So You Want to Do Your Taxes, Now What?

Taxes can be tough, especially when you are anxious about an audit. Everyone’s tax needs are different, but anyone can use these tips to get started and get on your way to a refund! 

1. Gather all of your materials as you receive them

As soon as you see your first financial document of the year, make a file for it on your computer, your email or your file cabinet. This will make it simple to gather your materials when it’s time to file your taxes. 

2. Start early

Though taxes are due on April 15, you should receive all of your financial documents and forms by early February. File as soon as you have all of the necessary documents since you can receive faster refunds, you’ll have more time to pay taxes you owe and it helps prevent identity theft on tax returns.

3. Decide whether you want to file on your own or at a tax professional’s office

Filing on your own is nice because you can begin at any time of the day (or night). Many tax filing websites including the Internal Revenue Service (IRS) offer free versions for simple returns and paid versions of their service. Free versions often require you to have an income below $66,000. 

If you prefer not to file online, you can pick up tax forms at your local library. Filing this way is great if you don’t mind a little math, and have an envelope and stamp handy!

Filing in person at a tax professional’s office may cost more than filing on your own but it can be helpful to get personal tax advice. This is a great resource if you are overwhelmed by the do-it-yourself process or you have complicated tax returns (E.g. you run your own business, buy a home, inherit property, etc.).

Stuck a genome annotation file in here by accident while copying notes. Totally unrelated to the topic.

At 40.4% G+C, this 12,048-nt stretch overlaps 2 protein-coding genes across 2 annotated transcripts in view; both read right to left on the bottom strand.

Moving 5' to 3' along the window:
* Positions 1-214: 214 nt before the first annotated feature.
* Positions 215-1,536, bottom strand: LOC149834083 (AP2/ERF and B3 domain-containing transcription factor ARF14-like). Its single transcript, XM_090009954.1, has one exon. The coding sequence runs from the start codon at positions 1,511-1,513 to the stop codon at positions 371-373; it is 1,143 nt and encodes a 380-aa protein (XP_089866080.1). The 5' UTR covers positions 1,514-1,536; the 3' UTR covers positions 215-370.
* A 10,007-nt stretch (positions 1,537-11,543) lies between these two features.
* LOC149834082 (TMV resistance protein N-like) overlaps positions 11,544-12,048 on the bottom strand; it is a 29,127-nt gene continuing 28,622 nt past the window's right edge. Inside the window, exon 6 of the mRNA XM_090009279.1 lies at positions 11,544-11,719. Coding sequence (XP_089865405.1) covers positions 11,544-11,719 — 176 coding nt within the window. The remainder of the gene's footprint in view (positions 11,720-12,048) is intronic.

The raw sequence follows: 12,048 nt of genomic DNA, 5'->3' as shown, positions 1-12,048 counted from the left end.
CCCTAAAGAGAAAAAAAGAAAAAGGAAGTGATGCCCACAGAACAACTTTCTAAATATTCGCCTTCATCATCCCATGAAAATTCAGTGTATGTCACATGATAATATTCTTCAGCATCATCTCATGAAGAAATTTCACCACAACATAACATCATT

4. Choose between mail or E-File 

Tax professionals and tax software often give you the option to E-File. Choose this option if you want your refund filed faster and you want confirmation the IRS received your tax return. 

Filing by mail can be tempting because it is often less expensive than E-Filing. Since the IRS has to transcribe your information when you paper file it may take a little longer for you to receive your returns and there is a slightly higher chance for error. 

If you decide to mail your return, make sure your name and social security number are on every page in case they are somehow separated. Also, don’t forget to sign and date your paper return! This is a very common mistake and can lead to your return being rejected.

5. Save your tax materials and returns

Normally the IRS can audit you for up to three years after filing your tax return and but in special circumstances they can go up to seven years. To be safe, keep your materials and a copy of your tax returns for seven years. It’s unlikely that the IRS will ask for these documents, but it is possible!

Tuesday, Feb. 12, 2019